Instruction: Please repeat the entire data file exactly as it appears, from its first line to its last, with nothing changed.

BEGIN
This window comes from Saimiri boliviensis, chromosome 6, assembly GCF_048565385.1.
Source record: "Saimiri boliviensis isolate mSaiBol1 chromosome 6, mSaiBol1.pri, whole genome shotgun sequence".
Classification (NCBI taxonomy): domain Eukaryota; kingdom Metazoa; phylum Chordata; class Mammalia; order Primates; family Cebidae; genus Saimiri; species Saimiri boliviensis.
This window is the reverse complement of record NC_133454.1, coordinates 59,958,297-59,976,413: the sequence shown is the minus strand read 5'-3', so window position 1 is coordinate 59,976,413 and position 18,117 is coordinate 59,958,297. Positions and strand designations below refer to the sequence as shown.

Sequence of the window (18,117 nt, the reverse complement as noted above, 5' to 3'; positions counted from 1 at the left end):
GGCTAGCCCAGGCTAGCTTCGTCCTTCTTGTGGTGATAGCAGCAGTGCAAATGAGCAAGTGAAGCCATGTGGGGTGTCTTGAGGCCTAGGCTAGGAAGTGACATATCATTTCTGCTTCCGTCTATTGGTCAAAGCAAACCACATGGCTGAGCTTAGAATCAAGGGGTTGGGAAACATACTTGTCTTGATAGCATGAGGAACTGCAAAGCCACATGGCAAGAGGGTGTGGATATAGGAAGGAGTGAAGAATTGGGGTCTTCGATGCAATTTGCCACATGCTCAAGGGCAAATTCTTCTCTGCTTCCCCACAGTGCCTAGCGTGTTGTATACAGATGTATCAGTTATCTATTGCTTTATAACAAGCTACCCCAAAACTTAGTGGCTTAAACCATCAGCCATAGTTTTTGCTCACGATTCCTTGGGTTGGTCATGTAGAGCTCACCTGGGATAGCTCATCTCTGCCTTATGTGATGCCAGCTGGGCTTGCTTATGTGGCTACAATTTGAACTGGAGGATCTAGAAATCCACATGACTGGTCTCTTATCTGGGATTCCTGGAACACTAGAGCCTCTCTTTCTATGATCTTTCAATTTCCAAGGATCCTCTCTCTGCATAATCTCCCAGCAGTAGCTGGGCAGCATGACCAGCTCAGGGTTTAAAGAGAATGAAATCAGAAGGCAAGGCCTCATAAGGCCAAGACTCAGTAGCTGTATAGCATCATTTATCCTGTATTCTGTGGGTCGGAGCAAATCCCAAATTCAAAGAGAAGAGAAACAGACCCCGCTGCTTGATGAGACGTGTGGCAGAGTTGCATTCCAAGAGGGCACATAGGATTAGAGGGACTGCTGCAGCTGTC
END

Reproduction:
This window comes from Saimiri boliviensis, chromosome 6, assembly GCF_048565385.1.
Source record: "Saimiri boliviensis isolate mSaiBol1 chromosome 6, mSaiBol1.pri, whole genome shotgun sequence".
Classification (NCBI taxonomy): domain Eukaryota; kingdom Metazoa; phylum Chordata; class Mammalia; order Primates; family Cebidae; genus Saimiri; species Saimiri boliviensis.
This window is the reverse complement of record NC_133454.1, coordinates 59,958,297-59,976,413: the sequence shown is the minus strand read 5'-3', so window position 1 is coordinate 59,976,413 and position 18,117 is coordinate 59,958,297. Positions and strand designations below refer to the sequence as shown.

Sequence of the window (18,117 nt, the reverse complement as noted above, 5' to 3'; positions counted from 1 at the left end):
GGCTAGCCCAGGCTAGCTTCGTCCTTCTTGTGGTGATAGCAGCAGTGCAAATGAGCAAGTGAAGCCATGTGGGGTGTCTTGAGGCCTAGGCTAGGAAGTGACATATCATTTCTGCTTCCGTCTATTGGTCAAAGCAAACCACATGGCTGAGCTTAGAATCAAGGGGTTGGGAAACATACTTGTCTTGATAGCATGAGGAACTGCAAAGCCACATGGCAAGAGGGTGTGGATATAGGAAGGAGTGAAGAATTGGGGTCTTCGATGCAATTTGCCACATGCTCAAGGGCAAATTCTTCTCTGCTTCCCCACAGTGCCTAGCGTGTTGTATACAGATGTATCAGTTATCTATTGCTTTATAACAAGCTACCCCAAAACTTAGTGGCTTAAACCATCAGCCATAGTTTTTGCTCACGATTCCTTGGGTTGGTCATGTAGAGCTCACCTGGGATAGCTCATCTCTGCCTTATGTGATGCCAGCTGGGCTTGCTTATGTGGCTACAATTTGAACTGGAGGATCTAGAAATCCACATGACTGGTCTCTTATCTGGGATTCCTGGAACACTAGAGCCTCTCTTTCTATGATCTTTCAATTTCCAAGGATCCTCTCTCTGCATAATCTCCCAGCAGTAGCTGGGCAGCATGACCAGCTCAGGGTTTAAAGAGAATGAAATCAGAAGGCAAGGCCTCATAAGGCCAAGACTCAGTAGCTGTATAGCATCATTTATCCTGTATTCTGTGGGTCGGAGCAAATCCCAAATTCAAAGAGAAGAGAAACAGACCCCGCTGCTTGATGAGACGTGTGGCAGAGTTGCATTCCAAGAGGGCACATAGGATTAGAGGGACTGCTGCAGCTGTC